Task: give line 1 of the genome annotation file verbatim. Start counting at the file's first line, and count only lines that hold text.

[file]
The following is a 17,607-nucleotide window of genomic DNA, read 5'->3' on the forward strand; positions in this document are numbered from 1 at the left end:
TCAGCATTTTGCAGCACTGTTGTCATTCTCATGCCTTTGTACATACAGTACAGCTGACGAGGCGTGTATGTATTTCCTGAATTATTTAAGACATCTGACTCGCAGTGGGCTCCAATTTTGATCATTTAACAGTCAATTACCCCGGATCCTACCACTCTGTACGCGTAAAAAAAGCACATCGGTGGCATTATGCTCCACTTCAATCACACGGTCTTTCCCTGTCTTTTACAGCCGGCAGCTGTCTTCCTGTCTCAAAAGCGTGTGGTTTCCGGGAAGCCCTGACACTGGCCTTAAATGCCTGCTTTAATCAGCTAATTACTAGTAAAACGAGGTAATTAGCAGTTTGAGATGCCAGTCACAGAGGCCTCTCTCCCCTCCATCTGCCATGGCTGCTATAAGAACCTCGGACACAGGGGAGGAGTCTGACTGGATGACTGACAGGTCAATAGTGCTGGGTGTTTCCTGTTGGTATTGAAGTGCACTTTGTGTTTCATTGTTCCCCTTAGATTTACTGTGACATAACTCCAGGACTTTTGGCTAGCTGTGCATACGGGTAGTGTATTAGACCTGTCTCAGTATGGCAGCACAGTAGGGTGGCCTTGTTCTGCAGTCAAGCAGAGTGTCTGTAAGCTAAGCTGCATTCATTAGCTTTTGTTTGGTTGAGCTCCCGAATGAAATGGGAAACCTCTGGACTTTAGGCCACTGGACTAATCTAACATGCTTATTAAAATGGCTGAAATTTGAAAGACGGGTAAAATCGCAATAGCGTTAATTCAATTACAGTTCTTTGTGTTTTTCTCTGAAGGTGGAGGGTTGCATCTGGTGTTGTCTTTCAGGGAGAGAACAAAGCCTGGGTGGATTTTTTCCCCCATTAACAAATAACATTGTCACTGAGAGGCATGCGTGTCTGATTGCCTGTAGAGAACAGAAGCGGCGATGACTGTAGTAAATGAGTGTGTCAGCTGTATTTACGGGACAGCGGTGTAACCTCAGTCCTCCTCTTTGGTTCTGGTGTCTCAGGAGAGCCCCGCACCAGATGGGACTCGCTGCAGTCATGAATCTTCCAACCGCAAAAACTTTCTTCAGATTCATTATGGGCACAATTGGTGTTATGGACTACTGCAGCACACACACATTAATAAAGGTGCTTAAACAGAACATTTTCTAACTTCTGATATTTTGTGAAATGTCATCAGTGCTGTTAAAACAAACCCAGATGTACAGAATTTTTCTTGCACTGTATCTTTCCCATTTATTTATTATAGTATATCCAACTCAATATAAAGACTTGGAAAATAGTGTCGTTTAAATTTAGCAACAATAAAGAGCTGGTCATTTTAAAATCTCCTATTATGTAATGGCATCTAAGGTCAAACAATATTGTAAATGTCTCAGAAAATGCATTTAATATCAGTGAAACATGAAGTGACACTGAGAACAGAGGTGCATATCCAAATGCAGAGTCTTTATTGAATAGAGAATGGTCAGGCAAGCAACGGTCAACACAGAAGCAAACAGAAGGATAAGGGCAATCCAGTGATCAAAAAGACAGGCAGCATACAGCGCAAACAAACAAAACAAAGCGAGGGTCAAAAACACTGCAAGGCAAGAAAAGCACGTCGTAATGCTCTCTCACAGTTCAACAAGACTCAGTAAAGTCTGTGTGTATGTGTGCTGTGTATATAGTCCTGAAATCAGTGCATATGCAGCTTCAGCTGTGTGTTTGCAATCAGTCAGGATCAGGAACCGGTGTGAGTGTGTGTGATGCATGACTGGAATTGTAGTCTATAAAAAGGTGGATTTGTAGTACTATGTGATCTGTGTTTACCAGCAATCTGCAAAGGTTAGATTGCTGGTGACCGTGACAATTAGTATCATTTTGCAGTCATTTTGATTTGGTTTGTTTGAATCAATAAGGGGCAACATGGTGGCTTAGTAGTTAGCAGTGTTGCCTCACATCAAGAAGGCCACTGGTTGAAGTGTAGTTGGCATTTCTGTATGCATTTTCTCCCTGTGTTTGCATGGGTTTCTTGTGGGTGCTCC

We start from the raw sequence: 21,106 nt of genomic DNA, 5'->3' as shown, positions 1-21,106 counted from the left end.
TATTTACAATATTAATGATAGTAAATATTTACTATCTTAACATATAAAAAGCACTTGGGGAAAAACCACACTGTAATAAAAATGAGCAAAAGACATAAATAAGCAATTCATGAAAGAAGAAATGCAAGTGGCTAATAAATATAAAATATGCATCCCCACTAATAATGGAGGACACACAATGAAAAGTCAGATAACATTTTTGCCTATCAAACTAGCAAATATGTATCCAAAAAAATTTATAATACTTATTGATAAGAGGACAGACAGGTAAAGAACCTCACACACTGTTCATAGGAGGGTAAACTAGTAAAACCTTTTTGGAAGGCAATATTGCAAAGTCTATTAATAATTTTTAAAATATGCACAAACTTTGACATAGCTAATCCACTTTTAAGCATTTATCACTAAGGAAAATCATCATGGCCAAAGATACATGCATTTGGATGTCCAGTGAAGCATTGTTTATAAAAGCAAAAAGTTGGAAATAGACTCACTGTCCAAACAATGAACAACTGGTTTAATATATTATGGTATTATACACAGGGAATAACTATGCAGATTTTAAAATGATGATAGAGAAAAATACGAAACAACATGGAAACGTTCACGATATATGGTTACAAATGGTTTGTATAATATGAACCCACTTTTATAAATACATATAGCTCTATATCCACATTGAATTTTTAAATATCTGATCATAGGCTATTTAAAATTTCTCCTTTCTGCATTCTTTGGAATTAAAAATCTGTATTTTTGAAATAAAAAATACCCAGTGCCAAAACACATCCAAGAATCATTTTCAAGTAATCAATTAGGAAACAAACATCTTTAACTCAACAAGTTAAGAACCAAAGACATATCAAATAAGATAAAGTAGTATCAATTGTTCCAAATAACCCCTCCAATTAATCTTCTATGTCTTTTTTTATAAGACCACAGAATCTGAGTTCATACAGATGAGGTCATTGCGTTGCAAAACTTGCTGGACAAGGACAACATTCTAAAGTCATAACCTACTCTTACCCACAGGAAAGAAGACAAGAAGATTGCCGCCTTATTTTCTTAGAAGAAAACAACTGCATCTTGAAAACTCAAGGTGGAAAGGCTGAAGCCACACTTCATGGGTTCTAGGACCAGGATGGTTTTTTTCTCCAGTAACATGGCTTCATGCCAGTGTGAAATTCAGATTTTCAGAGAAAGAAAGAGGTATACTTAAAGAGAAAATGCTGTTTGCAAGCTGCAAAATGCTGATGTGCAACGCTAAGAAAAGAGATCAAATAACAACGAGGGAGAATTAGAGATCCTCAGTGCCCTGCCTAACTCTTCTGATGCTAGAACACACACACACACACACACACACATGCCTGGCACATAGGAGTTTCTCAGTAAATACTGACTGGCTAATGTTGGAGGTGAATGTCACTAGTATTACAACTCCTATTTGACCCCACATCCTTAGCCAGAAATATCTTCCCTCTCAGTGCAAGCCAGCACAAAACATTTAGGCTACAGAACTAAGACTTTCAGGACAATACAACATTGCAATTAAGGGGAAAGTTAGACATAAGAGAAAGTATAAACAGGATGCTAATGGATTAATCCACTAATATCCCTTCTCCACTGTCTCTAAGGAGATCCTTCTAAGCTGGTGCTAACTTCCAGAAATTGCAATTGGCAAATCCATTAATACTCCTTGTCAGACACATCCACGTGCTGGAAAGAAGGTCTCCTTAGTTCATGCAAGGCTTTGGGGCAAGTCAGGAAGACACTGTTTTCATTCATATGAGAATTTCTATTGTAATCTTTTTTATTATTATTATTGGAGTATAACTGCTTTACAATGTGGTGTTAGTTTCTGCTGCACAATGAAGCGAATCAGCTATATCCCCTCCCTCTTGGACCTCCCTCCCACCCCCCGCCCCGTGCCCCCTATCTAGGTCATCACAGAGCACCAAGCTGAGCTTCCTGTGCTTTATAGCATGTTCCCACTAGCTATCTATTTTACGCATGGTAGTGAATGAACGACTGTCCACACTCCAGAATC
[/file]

The following is a 17,607-nucleotide window of genomic DNA, read 5'->3' on the forward strand; positions in this document are numbered from 1 at the left end: